Three Characteristics of a Noble Gas

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Several gases that make up the chemical series known as group 18 within the Periodic Table of the Elements are commonly known by the term "noble gases" due to their uncommon level of stability. These noble gases share three common physical characteristics and several chemical commonalities unique to this group of gases.

Noble Gases

  • Once known as "rare gases," six elements within group 18 of the periodic table are known as noble gases: helium, neon, argon, krypton, xenon and radon. The use of the word "noble" stems from the fact that all six are extremely nonreactive with other chemicals and thus "noble," above reacting with other elements. These six were also previously called "inert gases," but that description isn't completely accurate because some of these gases can actually participate in chemical reactions. Their extremely stability, makes a chemical reaction unlikely and only possible under very specific circumstances, however.

Three Physical Characteristics

  • Noble gases share three primary physical characteristics: they are odorless, tasteless and colorless. Noble gases are also characterized by the fact that they remain in the form of a gas while at room temperature, although they will convert to a liquid state at certain temperatures. In addition, noble gases are insoluble in water. In addition to these physical characteristics, a number of chemical characteristics remain consistent among all noble gases.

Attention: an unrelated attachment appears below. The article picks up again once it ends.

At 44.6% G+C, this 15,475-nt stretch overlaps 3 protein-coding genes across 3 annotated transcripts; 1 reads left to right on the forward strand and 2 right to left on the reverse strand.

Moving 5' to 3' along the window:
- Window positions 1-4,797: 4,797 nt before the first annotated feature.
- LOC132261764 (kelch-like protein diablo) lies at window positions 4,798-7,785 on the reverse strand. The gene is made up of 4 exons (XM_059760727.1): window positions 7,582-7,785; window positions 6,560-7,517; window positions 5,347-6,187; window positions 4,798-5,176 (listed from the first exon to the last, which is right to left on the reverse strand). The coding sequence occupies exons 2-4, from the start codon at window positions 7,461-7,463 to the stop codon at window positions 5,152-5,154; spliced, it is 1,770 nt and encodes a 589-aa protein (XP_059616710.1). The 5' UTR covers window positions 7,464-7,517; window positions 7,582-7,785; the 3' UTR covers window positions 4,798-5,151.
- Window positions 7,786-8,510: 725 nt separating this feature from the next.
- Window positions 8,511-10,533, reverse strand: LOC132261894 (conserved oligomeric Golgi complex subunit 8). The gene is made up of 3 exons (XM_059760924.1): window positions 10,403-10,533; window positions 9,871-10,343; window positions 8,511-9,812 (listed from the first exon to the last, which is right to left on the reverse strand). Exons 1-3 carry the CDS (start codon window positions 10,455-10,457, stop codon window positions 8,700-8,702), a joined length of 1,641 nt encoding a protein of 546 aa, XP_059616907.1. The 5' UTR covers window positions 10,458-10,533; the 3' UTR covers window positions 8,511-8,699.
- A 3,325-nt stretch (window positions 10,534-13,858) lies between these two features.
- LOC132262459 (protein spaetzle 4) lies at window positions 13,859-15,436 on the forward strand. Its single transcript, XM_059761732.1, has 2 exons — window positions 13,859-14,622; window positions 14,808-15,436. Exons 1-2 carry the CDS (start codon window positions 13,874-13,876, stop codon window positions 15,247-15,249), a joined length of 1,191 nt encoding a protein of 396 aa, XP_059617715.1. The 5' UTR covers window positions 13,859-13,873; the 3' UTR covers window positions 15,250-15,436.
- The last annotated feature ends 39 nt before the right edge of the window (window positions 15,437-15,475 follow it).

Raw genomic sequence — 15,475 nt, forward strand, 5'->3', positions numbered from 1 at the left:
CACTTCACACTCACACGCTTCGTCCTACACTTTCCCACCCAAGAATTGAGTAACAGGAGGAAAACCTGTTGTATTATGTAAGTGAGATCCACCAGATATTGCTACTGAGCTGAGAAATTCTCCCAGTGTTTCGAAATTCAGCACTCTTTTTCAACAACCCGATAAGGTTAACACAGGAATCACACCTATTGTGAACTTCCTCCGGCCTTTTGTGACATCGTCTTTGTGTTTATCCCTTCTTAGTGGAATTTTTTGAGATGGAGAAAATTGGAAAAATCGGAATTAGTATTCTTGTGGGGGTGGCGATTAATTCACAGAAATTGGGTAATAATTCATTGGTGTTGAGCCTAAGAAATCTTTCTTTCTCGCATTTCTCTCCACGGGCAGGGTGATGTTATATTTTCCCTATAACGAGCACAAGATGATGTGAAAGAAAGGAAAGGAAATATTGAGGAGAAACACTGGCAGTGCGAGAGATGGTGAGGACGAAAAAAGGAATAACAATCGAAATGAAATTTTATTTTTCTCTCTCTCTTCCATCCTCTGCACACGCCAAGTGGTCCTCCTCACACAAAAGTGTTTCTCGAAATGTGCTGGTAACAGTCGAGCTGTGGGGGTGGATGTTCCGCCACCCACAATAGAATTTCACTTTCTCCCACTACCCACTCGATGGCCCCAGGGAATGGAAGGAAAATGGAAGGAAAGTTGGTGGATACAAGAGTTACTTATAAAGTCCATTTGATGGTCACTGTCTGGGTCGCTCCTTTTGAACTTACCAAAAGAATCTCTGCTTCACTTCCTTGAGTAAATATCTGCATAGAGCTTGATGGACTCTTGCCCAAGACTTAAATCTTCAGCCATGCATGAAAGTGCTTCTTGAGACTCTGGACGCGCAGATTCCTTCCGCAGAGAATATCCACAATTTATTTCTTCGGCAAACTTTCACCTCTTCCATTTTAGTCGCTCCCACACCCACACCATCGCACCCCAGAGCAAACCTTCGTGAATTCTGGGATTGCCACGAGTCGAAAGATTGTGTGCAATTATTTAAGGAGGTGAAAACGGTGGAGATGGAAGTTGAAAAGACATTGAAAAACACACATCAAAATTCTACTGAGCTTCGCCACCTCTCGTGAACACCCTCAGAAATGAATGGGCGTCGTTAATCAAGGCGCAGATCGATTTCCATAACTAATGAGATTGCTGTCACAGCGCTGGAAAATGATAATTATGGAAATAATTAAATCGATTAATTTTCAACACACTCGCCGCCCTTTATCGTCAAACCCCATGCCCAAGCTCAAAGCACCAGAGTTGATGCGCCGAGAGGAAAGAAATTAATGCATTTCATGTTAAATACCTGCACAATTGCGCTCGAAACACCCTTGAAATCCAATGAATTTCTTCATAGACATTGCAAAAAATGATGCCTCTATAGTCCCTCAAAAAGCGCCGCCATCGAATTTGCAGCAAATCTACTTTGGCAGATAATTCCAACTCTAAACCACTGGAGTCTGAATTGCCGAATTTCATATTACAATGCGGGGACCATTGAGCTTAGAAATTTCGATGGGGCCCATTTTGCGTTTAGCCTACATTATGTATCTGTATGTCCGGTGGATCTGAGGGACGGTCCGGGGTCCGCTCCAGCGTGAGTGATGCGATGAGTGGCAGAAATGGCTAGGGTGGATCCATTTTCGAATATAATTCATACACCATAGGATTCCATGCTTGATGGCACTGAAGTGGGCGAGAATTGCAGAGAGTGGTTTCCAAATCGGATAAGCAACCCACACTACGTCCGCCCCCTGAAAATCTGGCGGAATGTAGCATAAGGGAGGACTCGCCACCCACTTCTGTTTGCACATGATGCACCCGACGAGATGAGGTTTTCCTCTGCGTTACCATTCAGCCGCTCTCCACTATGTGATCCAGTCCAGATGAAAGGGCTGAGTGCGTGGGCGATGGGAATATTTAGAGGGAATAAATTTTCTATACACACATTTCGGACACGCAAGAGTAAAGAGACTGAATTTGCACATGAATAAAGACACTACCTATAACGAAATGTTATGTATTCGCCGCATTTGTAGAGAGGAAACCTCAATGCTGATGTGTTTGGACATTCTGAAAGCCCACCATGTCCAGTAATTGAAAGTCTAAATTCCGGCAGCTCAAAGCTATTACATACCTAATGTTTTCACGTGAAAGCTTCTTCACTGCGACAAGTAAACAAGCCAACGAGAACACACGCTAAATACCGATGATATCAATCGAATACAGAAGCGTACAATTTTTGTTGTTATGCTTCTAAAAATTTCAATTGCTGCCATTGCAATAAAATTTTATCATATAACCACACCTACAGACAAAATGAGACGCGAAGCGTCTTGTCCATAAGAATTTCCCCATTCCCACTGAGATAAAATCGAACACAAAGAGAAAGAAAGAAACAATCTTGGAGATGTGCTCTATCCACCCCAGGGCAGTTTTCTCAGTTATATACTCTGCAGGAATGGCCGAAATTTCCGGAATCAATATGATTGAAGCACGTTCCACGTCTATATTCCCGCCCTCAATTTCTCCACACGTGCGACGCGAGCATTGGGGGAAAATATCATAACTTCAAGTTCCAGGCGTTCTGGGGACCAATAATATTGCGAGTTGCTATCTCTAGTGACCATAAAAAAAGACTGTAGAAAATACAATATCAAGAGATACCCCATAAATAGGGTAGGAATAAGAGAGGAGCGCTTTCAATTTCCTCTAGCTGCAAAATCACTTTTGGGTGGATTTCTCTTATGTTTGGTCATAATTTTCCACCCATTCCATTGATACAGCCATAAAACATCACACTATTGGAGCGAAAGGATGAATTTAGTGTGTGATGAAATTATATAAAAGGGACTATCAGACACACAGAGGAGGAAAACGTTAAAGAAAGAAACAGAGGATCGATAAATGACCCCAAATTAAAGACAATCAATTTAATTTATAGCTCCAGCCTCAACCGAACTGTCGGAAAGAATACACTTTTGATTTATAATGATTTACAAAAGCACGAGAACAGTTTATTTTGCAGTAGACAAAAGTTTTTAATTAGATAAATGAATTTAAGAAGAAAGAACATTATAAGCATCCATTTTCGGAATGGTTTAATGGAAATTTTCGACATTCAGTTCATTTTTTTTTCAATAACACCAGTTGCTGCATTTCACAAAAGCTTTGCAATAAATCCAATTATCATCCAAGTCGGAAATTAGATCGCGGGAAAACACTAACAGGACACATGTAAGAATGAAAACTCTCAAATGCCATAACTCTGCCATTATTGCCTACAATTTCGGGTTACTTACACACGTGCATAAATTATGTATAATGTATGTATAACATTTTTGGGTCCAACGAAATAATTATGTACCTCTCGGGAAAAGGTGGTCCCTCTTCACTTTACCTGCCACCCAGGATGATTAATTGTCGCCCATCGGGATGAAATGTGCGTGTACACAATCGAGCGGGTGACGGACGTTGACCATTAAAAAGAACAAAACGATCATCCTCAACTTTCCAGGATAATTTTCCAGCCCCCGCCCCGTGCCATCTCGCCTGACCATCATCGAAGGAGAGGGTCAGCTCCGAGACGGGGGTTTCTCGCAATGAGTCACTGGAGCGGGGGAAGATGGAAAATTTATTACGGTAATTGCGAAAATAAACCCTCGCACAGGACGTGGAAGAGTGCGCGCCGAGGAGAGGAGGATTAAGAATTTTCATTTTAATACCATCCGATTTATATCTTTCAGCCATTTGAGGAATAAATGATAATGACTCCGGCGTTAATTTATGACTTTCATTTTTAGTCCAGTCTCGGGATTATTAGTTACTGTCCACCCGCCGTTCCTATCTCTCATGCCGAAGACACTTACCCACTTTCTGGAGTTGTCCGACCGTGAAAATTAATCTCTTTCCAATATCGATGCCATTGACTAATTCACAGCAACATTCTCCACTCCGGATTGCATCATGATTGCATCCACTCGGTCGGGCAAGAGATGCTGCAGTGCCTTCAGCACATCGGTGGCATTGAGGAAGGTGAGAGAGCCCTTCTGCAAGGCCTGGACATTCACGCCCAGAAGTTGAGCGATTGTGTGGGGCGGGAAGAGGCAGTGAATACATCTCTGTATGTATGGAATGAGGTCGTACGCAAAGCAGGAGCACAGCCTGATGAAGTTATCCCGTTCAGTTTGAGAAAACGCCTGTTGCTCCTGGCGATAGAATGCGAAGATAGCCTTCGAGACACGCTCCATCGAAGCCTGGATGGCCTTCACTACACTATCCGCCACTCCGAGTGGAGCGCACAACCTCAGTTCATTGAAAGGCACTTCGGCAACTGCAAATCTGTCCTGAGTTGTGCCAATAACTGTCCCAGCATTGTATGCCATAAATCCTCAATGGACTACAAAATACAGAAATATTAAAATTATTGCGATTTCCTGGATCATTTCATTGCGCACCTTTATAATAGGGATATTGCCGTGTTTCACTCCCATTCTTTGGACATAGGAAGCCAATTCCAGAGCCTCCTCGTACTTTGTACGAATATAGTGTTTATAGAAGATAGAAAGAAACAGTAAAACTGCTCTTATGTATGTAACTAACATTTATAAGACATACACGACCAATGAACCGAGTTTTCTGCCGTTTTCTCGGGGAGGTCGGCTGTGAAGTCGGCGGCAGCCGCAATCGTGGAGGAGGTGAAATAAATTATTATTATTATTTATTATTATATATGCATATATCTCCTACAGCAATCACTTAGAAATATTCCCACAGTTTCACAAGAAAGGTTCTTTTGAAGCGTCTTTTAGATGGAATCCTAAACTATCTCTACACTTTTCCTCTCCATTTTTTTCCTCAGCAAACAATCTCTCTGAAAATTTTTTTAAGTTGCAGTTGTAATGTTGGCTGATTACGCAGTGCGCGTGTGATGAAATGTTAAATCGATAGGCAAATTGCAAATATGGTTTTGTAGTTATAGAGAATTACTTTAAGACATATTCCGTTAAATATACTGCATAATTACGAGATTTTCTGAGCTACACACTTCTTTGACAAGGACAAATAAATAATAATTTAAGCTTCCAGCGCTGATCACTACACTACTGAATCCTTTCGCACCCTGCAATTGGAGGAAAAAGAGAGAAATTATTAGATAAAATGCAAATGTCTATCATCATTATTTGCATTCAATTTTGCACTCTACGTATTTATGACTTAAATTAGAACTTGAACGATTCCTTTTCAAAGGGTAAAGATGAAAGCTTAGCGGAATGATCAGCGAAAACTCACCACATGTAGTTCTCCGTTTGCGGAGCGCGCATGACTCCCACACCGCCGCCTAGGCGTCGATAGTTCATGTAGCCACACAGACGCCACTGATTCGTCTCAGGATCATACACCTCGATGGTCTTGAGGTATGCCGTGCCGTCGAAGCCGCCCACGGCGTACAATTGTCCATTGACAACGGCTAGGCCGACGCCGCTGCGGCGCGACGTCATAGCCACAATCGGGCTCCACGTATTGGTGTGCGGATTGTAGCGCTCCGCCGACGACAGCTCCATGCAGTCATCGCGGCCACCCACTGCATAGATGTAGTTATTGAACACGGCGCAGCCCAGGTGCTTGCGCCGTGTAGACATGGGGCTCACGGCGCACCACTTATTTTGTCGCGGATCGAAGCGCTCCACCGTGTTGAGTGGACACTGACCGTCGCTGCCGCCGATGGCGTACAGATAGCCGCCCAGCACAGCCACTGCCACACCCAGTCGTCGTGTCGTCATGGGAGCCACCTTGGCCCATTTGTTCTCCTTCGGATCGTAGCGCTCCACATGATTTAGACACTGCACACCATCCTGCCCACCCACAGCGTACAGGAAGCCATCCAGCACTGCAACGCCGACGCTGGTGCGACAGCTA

Chemical Characteristics

  • From a chemical perspective, noble gases are highly nonreactive. The outer shell of each noble gas consists of valence electrons that are "full," meaning they have little tendency to gain or lose electrons, which would cause them to participate in a chemical reaction. Moreover, melting and boiling points for each noble gas are close together, differing by less than 18 degrees Fahrenheit (10 degrees Celsius). As a result, noble gases will only remain in a liquid state within a small range of temperatures.

Uses

  • The six noble gases each have common uses in a variety of areas. Helium's low density and stability has led to its use in lighter-than-air balloons. Neon is commonly used in glass-tube neon signs. Argon, on the other hand, is used in ordinary lightbulbs, and also in welding to provide an inert atmosphere. Krypton and xenon have applications in commercial lighting; both are used in flashing stroboscopic lights used on airport runways. Radon, due to its radioactivity, is used in medical treatments such as radiotherapy.

References

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